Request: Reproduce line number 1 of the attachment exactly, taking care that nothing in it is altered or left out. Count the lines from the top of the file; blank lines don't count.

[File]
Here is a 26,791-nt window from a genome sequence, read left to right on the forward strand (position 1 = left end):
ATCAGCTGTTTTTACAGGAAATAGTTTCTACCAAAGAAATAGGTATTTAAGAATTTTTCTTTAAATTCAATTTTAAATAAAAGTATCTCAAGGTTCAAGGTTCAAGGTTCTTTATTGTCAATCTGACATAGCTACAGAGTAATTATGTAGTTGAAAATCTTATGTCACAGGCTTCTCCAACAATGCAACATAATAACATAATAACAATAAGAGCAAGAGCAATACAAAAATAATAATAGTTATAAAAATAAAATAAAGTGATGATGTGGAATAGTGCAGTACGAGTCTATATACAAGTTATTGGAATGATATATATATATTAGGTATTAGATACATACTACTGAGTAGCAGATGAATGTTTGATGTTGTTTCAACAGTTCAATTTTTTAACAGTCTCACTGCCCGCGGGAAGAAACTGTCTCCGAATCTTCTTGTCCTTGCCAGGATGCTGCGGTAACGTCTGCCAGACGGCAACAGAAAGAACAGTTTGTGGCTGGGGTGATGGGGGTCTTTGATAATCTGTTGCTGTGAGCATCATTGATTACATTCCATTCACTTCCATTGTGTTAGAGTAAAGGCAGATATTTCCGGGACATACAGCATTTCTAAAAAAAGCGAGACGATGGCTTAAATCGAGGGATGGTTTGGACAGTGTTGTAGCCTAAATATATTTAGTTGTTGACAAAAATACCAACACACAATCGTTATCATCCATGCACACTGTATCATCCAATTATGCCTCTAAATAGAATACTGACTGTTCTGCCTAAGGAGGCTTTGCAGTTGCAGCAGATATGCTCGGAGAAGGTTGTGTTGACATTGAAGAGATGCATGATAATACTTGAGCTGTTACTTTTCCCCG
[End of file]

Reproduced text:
Here is a 26,791-nt window from a genome sequence, read left to right on the forward strand (position 1 = left end):